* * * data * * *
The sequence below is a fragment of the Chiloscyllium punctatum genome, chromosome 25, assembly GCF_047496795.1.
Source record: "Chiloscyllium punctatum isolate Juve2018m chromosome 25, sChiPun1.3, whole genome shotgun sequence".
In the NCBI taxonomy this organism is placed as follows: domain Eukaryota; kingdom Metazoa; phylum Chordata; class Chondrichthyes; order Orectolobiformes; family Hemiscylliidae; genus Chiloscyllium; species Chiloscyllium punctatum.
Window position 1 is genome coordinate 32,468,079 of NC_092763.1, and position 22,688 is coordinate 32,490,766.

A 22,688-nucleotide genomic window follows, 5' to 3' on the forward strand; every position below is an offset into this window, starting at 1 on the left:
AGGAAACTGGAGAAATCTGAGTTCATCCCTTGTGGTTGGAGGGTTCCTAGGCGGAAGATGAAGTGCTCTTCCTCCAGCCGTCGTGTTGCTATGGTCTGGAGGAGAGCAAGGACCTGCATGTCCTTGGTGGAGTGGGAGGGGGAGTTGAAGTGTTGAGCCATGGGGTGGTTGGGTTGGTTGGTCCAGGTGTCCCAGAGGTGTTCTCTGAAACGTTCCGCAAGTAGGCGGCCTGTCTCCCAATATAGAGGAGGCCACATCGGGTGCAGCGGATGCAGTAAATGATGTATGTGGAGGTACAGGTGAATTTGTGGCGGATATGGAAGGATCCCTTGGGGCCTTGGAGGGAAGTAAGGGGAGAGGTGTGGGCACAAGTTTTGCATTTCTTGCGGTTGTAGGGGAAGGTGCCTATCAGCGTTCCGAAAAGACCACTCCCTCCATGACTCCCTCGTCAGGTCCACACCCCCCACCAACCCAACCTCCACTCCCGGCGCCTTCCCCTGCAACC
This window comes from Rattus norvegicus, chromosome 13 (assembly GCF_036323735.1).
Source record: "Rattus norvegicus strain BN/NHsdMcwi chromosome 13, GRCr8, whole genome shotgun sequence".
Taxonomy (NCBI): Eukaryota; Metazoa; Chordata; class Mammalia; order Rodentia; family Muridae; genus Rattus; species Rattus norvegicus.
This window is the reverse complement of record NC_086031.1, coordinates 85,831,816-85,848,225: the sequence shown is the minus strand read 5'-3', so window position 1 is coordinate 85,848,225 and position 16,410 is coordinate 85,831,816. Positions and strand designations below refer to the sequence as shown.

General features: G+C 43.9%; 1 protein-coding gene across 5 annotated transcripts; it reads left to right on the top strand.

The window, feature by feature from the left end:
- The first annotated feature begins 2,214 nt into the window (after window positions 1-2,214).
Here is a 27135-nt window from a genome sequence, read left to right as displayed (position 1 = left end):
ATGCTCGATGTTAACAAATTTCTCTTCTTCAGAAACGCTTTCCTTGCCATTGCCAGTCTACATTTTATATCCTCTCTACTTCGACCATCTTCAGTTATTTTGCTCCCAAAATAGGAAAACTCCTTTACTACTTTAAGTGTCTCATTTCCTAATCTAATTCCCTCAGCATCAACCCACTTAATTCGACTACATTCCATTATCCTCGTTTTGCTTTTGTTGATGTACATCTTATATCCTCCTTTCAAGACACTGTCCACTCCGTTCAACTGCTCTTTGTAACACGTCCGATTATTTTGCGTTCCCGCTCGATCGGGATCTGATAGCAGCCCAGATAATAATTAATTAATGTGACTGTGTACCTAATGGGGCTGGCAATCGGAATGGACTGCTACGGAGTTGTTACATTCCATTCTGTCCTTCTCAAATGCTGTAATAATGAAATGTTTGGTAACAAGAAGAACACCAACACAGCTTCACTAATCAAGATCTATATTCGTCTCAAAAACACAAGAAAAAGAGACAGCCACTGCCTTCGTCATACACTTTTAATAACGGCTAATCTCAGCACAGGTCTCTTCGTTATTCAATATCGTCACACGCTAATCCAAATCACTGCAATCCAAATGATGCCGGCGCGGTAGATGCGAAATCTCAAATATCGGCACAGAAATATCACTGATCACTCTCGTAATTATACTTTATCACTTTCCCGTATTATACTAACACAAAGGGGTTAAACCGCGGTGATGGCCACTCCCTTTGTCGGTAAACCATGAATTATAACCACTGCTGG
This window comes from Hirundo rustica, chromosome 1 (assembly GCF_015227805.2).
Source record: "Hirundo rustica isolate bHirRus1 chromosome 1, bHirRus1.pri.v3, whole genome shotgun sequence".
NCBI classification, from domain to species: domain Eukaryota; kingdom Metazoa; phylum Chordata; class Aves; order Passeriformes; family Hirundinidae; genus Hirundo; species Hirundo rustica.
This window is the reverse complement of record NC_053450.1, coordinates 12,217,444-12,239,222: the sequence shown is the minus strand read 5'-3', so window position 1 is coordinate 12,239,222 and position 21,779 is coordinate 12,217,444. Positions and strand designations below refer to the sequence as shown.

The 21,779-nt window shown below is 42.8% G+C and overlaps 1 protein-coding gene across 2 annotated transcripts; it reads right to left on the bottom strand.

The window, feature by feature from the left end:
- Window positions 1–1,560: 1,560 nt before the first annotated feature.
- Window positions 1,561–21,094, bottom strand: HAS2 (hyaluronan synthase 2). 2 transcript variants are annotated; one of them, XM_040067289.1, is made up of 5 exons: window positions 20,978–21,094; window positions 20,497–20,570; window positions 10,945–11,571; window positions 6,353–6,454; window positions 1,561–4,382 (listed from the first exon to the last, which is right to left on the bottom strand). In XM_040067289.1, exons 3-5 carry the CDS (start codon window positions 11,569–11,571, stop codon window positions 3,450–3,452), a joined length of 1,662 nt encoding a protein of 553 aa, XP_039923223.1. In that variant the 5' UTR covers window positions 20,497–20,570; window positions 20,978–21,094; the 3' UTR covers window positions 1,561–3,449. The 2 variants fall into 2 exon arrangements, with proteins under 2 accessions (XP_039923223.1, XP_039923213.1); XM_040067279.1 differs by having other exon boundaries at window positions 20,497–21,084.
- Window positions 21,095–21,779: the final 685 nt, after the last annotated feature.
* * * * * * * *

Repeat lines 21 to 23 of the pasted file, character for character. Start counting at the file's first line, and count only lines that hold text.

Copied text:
The window, feature by feature from the left end:
- Window positions 1–1,560: 1,560 nt before the first annotated feature.
- Window positions 1,561–21,094, bottom strand: HAS2 (hyaluronan synthase 2). 2 transcript variants are annotated; one of them, XM_040067289.1, is made up of 5 exons: window positions 20,978–21,094; window positions 20,497–20,570; window positions 10,945–11,571; window positions 6,353–6,454; window positions 1,561–4,382 (listed from the first exon to the last, which is right to left on the bottom strand). In XM_040067289.1, exons 3-5 carry the CDS (start codon window positions 11,569–11,571, stop codon window positions 3,450–3,452), a joined length of 1,662 nt encoding a protein of 553 aa, XP_039923223.1. In that variant the 5' UTR covers window positions 20,497–20,570; window positions 20,978–21,094; the 3' UTR covers window positions 1,561–3,449. The 2 variants fall into 2 exon arrangements, with proteins under 2 accessions (XP_039923223.1, XP_039923213.1); XM_040067279.1 differs by having other exon boundaries at window positions 20,497–21,084.